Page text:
The University of Rochester (www.rochester.edu) is one of the nation’s leading private universities. Located in Rochester, N.Y., the University gives students exceptional opportunities for interdisciplinary study and close collaboration with faculty through its unique cluster-based curriculum. Its College, School of Arts and Sciences, and Hajim School of Engineering and Applied Sciences are complemented by its Eastman School of Music, Simon School of Business, Warner School of Education, Laboratory for Laser Energetics, Schools of Medicine and Nursing, and the Memorial Art Gallery.

Alan Blank | EurekAlert!
Further information:
http://rochester.edu/news/show.php?id=3610

Further reports about: Brain EXPLAIN Human vaccine Language Science TV Sign language Unique species

More articles from Studies and Analyses:

nachricht Europe’s Demographic Future. Where the Regions Are Heading after a Decade of Crises
10.08.2017 | Berlin-Institut für Bevölkerung und Entwicklung

nachricht Scientists reveal source of human heartbeat in 3-D
07.08.2017 | University of Manchester

All articles from Studies and Analyses >>>

The most recent press releases about innovation >>>

Die letzten 5 Focus-News des innovations-reports im Überblick:

Im Focus: Fizzy soda water could be key to clean manufacture of flat wonder material: Graphene

Whether you call it effervescent, fizzy, or sparkling, carbonated water is making a comeback as a beverage. Aside from quenching thirst, researchers at the University of Illinois at Urbana-Champaign have discovered a new use for these "bubbly" concoctions that will have major impact on the manufacturer of the world's thinnest, flattest, and one most useful materials -- graphene.

As graphene's popularity grows as an advanced "wonder" material, the speed and quality at which it can be manufactured will be paramount. With that in mind,...

Im Focus: Exotic quantum states made from light: Physicists create optical “wells” for a super-photon

Physicists at the University of Bonn have managed to create optical hollows and more complex patterns into which the light of a Bose-Einstein condensate flows. The creation of such highly low-loss structures for light is a prerequisite for complex light circuits, such as for quantum information processing for a new generation of computers. The researchers are now presenting their results in the journal Nature Photonics.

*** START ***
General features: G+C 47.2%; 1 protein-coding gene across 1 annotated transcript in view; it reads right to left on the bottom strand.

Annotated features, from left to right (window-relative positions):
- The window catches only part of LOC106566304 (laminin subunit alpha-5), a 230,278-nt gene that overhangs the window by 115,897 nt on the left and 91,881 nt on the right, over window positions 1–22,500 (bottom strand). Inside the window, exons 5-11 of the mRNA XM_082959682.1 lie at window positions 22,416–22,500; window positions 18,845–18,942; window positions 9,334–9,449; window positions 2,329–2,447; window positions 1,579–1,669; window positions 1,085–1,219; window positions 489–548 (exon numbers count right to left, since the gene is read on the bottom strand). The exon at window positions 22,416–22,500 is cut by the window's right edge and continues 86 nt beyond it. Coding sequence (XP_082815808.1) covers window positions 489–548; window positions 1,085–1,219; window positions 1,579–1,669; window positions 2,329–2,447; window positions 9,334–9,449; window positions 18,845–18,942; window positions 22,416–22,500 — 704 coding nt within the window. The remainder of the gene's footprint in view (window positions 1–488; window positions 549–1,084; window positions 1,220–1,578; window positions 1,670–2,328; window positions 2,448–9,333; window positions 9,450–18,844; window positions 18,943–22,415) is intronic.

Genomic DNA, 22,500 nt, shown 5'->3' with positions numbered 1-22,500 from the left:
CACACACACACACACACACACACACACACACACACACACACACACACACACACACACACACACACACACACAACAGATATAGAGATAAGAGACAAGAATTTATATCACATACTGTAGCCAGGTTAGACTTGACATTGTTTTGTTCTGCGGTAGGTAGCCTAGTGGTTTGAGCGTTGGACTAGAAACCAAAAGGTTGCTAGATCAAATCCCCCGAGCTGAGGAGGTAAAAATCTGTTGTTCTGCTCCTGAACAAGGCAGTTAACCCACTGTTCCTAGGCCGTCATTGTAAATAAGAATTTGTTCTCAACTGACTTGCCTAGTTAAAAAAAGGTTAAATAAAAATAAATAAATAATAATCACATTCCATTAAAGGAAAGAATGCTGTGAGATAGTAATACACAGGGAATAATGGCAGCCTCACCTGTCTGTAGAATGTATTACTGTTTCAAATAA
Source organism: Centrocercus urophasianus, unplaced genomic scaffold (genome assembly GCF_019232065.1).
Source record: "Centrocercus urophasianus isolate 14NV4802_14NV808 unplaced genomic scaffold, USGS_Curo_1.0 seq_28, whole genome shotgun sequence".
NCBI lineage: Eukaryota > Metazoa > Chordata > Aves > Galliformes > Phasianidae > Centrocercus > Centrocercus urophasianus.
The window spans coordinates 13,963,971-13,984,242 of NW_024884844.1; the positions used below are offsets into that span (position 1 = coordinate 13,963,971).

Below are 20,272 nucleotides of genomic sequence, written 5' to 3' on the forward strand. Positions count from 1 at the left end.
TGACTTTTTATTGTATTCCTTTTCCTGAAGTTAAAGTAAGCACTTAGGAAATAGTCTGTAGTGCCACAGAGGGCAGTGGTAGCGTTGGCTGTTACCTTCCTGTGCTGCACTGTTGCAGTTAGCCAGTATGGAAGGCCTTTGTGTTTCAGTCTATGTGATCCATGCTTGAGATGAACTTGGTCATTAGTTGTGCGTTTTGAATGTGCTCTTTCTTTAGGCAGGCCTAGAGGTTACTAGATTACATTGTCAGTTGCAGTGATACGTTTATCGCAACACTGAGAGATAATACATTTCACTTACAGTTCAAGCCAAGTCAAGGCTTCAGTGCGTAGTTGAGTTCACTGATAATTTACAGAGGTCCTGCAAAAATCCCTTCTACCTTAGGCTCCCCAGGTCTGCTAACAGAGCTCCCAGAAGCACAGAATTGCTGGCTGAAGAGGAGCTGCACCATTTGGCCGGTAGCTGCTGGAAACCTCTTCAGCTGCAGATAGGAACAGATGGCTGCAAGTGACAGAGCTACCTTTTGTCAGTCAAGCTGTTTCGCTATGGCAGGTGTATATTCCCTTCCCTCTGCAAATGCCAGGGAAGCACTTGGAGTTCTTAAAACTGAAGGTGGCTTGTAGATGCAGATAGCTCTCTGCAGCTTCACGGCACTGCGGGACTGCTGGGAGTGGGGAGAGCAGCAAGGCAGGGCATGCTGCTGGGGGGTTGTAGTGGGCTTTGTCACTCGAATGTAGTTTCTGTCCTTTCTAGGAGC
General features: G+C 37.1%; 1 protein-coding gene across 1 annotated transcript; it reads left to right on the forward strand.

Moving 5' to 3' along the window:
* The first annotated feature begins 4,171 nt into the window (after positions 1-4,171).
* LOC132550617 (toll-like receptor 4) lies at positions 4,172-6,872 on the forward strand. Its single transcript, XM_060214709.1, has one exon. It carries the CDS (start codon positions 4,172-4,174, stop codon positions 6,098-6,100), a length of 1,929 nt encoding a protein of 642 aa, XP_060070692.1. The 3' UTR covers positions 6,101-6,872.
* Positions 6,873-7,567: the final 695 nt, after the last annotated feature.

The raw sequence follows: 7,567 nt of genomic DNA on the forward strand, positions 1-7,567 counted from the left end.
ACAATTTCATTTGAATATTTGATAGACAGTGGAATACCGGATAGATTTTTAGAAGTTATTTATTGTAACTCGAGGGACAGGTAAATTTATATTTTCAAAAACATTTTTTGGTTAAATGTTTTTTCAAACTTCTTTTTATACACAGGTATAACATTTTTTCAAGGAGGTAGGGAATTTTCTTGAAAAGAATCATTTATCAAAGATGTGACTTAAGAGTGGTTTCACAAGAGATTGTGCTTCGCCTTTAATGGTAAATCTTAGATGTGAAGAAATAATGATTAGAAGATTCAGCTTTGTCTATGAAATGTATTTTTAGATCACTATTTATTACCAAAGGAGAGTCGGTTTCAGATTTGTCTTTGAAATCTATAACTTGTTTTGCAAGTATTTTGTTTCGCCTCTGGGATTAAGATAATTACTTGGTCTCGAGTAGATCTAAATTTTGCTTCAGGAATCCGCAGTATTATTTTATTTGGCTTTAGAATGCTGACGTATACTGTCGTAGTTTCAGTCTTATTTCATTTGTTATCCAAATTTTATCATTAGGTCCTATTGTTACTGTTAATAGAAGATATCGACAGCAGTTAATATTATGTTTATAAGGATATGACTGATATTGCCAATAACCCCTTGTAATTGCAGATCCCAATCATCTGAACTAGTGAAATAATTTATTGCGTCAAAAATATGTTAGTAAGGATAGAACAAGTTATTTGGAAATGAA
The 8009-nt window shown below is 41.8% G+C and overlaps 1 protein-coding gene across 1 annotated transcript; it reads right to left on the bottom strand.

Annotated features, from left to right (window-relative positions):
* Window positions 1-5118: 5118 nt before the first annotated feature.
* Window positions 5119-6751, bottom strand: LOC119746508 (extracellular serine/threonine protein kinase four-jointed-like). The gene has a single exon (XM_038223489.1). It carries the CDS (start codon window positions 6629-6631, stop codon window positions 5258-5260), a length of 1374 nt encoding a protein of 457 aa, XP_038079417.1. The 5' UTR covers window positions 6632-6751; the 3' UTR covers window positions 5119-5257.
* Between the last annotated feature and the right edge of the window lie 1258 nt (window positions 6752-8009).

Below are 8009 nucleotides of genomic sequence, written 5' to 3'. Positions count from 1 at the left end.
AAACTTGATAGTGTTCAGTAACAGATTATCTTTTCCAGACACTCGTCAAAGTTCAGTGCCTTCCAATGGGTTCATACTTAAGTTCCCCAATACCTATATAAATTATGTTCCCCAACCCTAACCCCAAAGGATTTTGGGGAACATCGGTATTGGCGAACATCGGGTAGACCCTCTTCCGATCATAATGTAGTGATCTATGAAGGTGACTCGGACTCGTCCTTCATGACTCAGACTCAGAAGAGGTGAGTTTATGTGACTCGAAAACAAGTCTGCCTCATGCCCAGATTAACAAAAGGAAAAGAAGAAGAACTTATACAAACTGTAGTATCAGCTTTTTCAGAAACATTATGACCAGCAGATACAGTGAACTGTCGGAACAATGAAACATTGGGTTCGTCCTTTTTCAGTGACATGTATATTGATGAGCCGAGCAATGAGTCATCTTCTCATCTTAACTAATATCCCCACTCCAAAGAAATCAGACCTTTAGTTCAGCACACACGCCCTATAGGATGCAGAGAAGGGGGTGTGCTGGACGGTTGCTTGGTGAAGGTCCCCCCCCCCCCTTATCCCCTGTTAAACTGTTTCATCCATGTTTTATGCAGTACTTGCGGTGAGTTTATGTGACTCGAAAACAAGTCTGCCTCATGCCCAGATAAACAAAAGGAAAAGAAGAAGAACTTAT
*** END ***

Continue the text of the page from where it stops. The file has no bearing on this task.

Light particles (photons) occur as tiny, indivisible portions. Many thousands of these light portions can be merged to form a single super-photon if they are...

Im Focus: Circular RNA linked to brain function

For the first time, scientists have shown that circular RNA is linked to brain function. When a RNA molecule called Cdr1as was deleted from the genome of mice, the animals had problems filtering out unnecessary information – like patients suffering from neuropsychiatric disorders.

While hundreds of circular RNAs (circRNAs) are abundant in mammalian brains, one big question has remained unanswered: What are they actually good for? In the...

Im Focus: RAVAN CubeSat measures Earth's outgoing energy

An experimental small satellite has successfully collected and delivered data on a key measurement for predicting changes in Earth's climate.

The Radiometer Assessment using Vertically Aligned Nanotubes (RAVAN) CubeSat was launched into low-Earth orbit on Nov. 11, 2016, in order to test new...

Im Focus: Scientists shine new light on the “other high temperature superconductor”

A study led by scientists of the Max Planck Institute for the Structure and Dynamics of Matter (MPSD) at the Center for Free-Electron Laser Science in Hamburg presents evidence of the coexistence of superconductivity and “charge-density-waves” in compounds of the poorly-studied family of bismuthates. This observation opens up new perspectives for a deeper understanding of the phenomenon of high-temperature superconductivity, a topic which is at the core of condensed matter research since more than 30 years. The paper by Nicoletti et al has been published in the PNAS.

Since the beginning of the 20th century, superconductivity had been observed in some metals at temperatures only a few degrees above the absolute zero (minus...

All Focus news of the innovation-report >>>

Anzeige

Anzeige

Event News

Call for Papers – ICNFT 2018, 5th International Conference on New Forming Technology

16.08.2017 | Event News

Sustainability is the business model of tomorrow

04.08.2017 | Event News

Clash of Realities 2017: Registration now open. International Conference at TH Köln

26.07.2017 | Event News

 
Latest News

New gene catalog of ocean microbiome reveals surprises

18.08.2017 | Life Sciences

Astrophysicists explain the mysterious behavior of cosmic rays

18.08.2017 | Physics and Astronomy

AI implications: Engineer's model lays groundwork for machine-learning device

18.08.2017 | Information Technology

VideoLinks
B2B-VideoLinks
More VideoLinks >>>